Smith said voters will ignore Brown’s endorsements by national Republicans such as Romney and John McCain.
He also said it is ‘unheard of and it’s wrong” for Sen. Kelly Ayotte, the senior elected Republican official in the state, to back Brown in a primary.
Smith also reiterated his prediction, first made in May, that if Brown is the nominee, he will lose to Shaheen.
“He voted more with the Democrats than he did with Republicans,” Smith said.
Rubens said that 60 percent of the voters are “still undecided as to which candidate they are going to vote for.”
“The celebrity tour has been fantastic, and the media has played into it, but the voters are not convinced. They’re still looking at real solid thoughtful solutions to our nation’s problems, and that’s what I bring to the table,” Rubens said.
Although outside groups are pouring money into paid advertising to promote Brown and attack Shaheen, he said he is running a “typical New Hampshire grassroots campaign where everybody expects you to look them in the eye and ask them for their vote.” He said he has held five town halls is “proud to accept” endorsement from “people who care about the future of our country and our state.”
Questioned by his opponents, Brown said he has a “long and strong record” on the Second Amendment.
Smith countered that Brown was endorsed by former New York City Mayor Michael Bloomberg, who wants to “break the NRA,” in 2012.
He said Brown does not support concealed carry reciprocity laws and a ban on assault weapons, “so that’s hardly pro-gun.”
Brown said Bloomberg backed him because he did not like his Democratic opponent, Elizabeth Warren – not because he opposed reciprocity, as Brown had stated as the reason at the time. He said he is “not going down there (Washington) to propose any new legislation.” He said he would hold town halls on the issue before voting on controversial measures.
Rubens said Brown’s positions have changed, and he said “taking away people’s constitutional rights is not going to stop gun violence.”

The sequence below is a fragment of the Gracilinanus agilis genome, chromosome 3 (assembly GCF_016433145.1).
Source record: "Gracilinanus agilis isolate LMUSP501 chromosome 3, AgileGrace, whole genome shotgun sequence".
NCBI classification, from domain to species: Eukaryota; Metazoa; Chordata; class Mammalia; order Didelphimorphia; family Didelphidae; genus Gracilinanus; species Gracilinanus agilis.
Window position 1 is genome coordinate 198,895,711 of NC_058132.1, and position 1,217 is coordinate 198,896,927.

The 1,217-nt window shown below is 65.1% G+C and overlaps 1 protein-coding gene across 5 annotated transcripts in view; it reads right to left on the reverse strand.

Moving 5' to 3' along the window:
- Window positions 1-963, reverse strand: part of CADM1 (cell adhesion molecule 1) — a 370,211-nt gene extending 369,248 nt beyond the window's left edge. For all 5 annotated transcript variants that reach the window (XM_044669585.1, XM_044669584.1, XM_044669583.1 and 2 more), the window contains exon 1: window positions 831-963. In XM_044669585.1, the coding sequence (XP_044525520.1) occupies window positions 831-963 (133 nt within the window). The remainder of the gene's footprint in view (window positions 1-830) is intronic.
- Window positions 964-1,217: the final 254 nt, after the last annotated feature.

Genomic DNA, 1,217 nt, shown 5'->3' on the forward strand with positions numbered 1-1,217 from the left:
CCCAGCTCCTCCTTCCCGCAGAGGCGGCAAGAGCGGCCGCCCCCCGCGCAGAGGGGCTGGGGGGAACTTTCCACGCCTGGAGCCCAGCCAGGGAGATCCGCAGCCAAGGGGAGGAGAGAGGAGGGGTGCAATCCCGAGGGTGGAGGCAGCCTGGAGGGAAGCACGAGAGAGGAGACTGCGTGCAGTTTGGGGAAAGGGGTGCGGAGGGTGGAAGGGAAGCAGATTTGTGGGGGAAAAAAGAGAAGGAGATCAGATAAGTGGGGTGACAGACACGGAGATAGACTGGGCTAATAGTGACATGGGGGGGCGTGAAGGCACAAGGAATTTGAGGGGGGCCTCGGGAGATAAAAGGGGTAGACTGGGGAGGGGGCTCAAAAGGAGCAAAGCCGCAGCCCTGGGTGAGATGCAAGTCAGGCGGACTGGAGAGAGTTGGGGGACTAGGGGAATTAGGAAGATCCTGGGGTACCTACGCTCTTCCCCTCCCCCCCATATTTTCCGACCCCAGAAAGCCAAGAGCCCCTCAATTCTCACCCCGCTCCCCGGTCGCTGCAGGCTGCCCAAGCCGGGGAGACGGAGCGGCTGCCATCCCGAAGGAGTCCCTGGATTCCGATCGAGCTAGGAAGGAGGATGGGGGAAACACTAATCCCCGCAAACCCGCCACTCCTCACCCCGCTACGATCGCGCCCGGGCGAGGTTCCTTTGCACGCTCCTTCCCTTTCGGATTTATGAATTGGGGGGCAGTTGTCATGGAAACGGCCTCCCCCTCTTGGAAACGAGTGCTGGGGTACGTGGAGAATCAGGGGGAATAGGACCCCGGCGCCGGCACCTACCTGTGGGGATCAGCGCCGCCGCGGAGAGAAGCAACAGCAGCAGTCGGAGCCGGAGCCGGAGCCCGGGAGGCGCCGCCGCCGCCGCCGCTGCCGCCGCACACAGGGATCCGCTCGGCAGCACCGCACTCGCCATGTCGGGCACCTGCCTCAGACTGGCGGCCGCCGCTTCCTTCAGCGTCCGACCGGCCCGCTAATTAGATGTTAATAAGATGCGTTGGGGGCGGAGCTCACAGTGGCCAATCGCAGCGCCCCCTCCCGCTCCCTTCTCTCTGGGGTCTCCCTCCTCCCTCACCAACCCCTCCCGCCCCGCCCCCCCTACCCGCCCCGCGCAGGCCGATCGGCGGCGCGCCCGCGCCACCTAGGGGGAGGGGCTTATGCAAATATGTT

Brown disputed the characterization, saying that he has averaged an A-minus rating from the NRA.
Asked about the so-called Manchin-Toomey amendment of 2013, which would have authorized background checks for gun sales at gun shows and via the Internet, Brown said, “I would have to go back and make sure I read the bill and understood it before I would comment on whether I would have voted for it, and I would have come back and gotten guidance from folks who know a little bit more than I do.”
He also said “mental health is the number one factor in all of these incidents,” such as the Sandy Hook Elementary School massacre, which prompted Brown to support a federal ban on so-called assault weapons.
Smith said his own endorsement this week by Gun Owners of America “says it all” regarding his position on the Second Amendment.
Rubens said he has received an “A” rating from the NRA.
Smith warned, “We’d better figure out who we are as Republicans,” noting that he left the GOP briefly in 1999 said Smith “because of the positions taken by Sen. Brown here….How can you nominate somebody like that and expect to win?
Smith also said he will wait until after the primary to determine whether he will support Brown in the general election, should Brown win the primary.
Rubens said global warming “is caused by humans,” and Brown “has shifted his positions back and forth.”
He has proposed eliminating all energy subsidies and credits, which he says has slowed creativity in energy production. He said he dropped his support for a carbon tax because he said it is “dead on arrival” in Congress.
Brown said he has not changed his position on climate change, as his opponents, including Shaheen supporters, have suggested.
He said it caused by a combination of natural and man-made factors but he said he also does not want to burden businesses with a carbon tax or a cap-and-trade program. Brown said Shaheen has proposed cap-and-trade and a “national energy tax,” as well as opposing the Keystone Pipeline.
Smith said the issue is “a perfect example” of why it would be difficult for Brown or Rubens to take on Shaheen, “to show the crisp difference of who we are as conservatives and who they are.
“I don’t believe at all that climate change is man-made. There’s no evidence to support that,” Smith said. “We need to produce more energy and take the regulations off.”